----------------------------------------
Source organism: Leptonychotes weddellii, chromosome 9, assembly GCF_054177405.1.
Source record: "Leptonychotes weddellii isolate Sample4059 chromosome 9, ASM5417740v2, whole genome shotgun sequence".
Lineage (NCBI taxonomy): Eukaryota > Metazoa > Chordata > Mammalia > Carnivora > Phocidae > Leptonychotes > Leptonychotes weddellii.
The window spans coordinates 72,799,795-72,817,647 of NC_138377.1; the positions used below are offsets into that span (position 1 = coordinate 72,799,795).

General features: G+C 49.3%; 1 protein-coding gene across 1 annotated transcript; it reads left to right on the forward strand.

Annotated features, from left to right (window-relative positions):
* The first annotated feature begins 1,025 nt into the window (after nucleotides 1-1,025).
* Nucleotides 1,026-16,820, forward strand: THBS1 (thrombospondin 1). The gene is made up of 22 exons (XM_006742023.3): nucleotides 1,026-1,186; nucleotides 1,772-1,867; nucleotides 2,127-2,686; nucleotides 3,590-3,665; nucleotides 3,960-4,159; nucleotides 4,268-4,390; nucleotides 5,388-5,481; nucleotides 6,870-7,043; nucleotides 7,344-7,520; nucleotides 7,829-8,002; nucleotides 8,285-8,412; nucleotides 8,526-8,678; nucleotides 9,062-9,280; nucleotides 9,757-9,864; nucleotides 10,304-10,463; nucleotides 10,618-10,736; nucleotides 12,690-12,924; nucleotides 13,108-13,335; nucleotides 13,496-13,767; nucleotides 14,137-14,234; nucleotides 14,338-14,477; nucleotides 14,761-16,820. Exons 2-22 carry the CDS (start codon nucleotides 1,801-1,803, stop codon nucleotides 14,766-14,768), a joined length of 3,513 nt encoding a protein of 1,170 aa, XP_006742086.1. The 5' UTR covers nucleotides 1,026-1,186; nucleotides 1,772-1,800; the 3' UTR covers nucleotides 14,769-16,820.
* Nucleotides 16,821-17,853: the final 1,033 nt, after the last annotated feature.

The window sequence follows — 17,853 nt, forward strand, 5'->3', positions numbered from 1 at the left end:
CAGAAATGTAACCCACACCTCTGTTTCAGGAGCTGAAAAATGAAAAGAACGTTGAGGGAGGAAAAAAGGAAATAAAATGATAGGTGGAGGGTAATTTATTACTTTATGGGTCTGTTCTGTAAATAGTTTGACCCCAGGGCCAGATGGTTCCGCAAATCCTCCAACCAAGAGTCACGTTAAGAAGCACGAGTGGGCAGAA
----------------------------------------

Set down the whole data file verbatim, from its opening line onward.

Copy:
Source organism: Leptonychotes weddellii, chromosome 9, assembly GCF_054177405.1.
Source record: "Leptonychotes weddellii isolate Sample4059 chromosome 9, ASM5417740v2, whole genome shotgun sequence".
Lineage (NCBI taxonomy): Eukaryota > Metazoa > Chordata > Mammalia > Carnivora > Phocidae > Leptonychotes > Leptonychotes weddellii.
The window spans coordinates 72,799,795-72,817,647 of NC_138377.1; the positions used below are offsets into that span (position 1 = coordinate 72,799,795).

General features: G+C 49.3%; 1 protein-coding gene across 1 annotated transcript; it reads left to right on the forward strand.

Annotated features, from left to right (window-relative positions):
* The first annotated feature begins 1,025 nt into the window (after nucleotides 1-1,025).
* Nucleotides 1,026-16,820, forward strand: THBS1 (thrombospondin 1). The gene is made up of 22 exons (XM_006742023.3): nucleotides 1,026-1,186; nucleotides 1,772-1,867; nucleotides 2,127-2,686; nucleotides 3,590-3,665; nucleotides 3,960-4,159; nucleotides 4,268-4,390; nucleotides 5,388-5,481; nucleotides 6,870-7,043; nucleotides 7,344-7,520; nucleotides 7,829-8,002; nucleotides 8,285-8,412; nucleotides 8,526-8,678; nucleotides 9,062-9,280; nucleotides 9,757-9,864; nucleotides 10,304-10,463; nucleotides 10,618-10,736; nucleotides 12,690-12,924; nucleotides 13,108-13,335; nucleotides 13,496-13,767; nucleotides 14,137-14,234; nucleotides 14,338-14,477; nucleotides 14,761-16,820. Exons 2-22 carry the CDS (start codon nucleotides 1,801-1,803, stop codon nucleotides 14,766-14,768), a joined length of 3,513 nt encoding a protein of 1,170 aa, XP_006742086.1. The 5' UTR covers nucleotides 1,026-1,186; nucleotides 1,772-1,800; the 3' UTR covers nucleotides 14,769-16,820.
* Nucleotides 16,821-17,853: the final 1,033 nt, after the last annotated feature.

The window sequence follows — 17,853 nt, forward strand, 5'->3', positions numbered from 1 at the left end:
CAGAAATGTAACCCACACCTCTGTTTCAGGAGCTGAAAAATGAAAAGAACGTTGAGGGAGGAAAAAAGGAAATAAAATGATAGGTGGAGGGTAATTTATTACTTTATGGGTCTGTTCTGTAAATAGTTTGACCCCAGGGCCAGATGGTTCCGCAAATCCTCCAACCAAGAGTCACGTTAAGAAGCACGAGTGGGCAGAA